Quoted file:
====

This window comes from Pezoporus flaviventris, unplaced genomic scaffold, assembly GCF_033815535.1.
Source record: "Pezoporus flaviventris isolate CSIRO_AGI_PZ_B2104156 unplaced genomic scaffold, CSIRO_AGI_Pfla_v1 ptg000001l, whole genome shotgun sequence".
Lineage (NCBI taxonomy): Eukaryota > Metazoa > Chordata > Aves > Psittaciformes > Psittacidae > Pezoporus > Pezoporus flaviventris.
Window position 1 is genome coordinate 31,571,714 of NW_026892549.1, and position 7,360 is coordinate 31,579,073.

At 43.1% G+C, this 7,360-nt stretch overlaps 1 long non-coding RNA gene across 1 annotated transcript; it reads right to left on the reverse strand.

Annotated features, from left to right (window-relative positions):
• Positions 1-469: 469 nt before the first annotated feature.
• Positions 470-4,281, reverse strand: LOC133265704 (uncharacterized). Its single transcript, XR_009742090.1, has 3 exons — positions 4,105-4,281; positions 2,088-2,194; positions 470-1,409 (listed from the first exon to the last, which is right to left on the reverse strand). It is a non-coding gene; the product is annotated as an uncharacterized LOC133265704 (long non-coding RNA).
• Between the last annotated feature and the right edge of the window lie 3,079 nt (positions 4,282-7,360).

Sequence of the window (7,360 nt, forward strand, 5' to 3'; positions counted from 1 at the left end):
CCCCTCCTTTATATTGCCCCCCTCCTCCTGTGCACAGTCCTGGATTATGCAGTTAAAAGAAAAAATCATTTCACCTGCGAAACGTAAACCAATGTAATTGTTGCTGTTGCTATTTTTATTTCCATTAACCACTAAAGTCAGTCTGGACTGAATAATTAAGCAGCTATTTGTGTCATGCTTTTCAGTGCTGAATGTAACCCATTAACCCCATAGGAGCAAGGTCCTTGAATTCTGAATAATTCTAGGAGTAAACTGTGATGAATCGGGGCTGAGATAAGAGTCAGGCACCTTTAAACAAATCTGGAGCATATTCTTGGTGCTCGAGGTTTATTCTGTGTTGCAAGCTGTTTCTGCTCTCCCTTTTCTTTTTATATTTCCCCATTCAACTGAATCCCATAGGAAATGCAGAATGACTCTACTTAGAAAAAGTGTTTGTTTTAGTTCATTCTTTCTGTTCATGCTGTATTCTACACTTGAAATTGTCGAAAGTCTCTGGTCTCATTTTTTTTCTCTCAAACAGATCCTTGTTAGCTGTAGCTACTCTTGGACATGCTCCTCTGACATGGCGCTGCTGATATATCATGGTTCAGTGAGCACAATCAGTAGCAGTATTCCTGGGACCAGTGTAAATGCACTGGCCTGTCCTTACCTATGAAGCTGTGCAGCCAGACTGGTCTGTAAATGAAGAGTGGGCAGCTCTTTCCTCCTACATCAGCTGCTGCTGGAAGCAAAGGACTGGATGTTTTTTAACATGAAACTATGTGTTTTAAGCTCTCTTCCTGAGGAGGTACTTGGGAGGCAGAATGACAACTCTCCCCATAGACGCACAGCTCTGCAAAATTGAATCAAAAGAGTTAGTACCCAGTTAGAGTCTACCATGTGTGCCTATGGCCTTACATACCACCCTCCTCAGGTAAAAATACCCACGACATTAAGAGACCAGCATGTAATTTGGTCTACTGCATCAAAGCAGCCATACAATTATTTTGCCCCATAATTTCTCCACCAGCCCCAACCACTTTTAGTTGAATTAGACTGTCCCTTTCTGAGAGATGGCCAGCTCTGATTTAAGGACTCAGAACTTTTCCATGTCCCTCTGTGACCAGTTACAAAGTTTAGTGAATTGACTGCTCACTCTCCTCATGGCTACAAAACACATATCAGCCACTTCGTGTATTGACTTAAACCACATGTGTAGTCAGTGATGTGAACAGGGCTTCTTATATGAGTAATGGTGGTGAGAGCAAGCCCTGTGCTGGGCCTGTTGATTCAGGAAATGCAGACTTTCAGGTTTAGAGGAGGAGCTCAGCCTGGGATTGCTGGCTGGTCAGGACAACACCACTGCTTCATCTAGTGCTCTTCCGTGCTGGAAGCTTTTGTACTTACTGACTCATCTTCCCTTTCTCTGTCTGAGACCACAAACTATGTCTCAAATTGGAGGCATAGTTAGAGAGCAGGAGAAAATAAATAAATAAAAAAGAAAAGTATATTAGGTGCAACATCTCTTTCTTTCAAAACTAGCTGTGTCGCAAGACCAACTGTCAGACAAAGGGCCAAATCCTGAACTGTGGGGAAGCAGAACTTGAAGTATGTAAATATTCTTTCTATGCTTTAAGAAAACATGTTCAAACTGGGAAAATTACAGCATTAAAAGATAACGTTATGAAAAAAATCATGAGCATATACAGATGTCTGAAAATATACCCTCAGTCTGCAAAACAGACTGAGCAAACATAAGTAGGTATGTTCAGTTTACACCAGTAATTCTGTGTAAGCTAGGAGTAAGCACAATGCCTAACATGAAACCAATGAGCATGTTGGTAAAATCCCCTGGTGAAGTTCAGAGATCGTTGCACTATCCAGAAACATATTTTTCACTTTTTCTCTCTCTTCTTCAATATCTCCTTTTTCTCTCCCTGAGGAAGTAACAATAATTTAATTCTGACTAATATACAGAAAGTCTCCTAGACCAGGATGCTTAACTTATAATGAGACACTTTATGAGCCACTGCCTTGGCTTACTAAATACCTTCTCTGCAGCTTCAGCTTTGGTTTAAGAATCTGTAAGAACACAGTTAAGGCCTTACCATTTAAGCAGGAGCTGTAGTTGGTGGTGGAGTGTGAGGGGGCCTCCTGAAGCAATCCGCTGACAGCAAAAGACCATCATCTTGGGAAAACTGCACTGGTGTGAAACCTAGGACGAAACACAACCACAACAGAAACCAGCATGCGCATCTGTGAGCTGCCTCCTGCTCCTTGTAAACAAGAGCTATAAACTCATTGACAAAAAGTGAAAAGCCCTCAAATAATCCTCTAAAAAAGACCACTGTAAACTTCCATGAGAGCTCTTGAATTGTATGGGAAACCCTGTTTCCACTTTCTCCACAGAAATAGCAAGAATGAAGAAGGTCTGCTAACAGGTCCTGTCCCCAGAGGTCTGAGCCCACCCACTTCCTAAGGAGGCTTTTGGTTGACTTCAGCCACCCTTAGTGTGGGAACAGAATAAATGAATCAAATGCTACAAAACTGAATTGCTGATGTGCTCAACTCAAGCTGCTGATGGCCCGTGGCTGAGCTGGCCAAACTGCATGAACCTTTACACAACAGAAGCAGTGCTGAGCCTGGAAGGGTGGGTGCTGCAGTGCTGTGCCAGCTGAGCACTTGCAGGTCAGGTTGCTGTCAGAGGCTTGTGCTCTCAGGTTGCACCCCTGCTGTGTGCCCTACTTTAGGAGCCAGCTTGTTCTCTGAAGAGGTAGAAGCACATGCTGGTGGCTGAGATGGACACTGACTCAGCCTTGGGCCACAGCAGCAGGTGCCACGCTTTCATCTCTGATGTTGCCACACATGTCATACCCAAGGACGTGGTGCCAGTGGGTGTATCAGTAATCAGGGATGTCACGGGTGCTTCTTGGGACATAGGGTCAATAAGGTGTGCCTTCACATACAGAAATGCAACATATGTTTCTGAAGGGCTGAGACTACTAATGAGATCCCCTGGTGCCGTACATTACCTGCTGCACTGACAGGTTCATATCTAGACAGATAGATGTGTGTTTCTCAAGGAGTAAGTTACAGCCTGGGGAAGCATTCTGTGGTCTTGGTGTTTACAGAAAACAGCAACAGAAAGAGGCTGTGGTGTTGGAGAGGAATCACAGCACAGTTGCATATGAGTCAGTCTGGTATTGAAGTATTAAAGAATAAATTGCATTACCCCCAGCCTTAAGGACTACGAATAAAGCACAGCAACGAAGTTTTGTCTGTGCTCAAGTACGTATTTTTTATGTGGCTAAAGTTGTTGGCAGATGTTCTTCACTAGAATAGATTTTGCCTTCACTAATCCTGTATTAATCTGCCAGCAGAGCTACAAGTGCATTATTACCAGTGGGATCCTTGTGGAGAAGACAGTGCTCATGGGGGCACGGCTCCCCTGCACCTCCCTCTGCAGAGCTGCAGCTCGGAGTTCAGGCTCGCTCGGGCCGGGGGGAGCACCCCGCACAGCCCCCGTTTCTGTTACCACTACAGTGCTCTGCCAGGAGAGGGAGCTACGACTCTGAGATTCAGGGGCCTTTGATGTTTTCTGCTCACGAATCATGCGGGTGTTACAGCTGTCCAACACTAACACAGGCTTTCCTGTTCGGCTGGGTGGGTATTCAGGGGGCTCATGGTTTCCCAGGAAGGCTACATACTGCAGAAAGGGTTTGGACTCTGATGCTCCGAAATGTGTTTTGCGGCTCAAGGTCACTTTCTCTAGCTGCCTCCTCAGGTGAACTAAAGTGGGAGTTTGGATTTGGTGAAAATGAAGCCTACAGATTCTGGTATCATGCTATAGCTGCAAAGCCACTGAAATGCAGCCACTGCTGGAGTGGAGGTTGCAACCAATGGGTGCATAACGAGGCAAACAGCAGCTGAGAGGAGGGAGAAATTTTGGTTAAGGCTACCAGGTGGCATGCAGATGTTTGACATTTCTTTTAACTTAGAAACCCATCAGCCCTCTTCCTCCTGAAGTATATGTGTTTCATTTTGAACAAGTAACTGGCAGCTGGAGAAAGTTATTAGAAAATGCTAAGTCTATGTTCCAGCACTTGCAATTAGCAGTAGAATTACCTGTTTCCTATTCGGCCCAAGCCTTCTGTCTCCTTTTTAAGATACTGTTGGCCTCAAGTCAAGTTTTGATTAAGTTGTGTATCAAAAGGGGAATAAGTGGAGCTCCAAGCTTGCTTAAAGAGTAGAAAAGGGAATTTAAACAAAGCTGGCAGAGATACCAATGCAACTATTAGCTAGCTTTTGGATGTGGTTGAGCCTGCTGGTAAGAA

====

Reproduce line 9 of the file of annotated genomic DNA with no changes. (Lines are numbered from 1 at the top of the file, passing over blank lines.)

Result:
• Between the last annotated feature and the right edge of the window lie 3,079 nt (positions 4,282-7,360).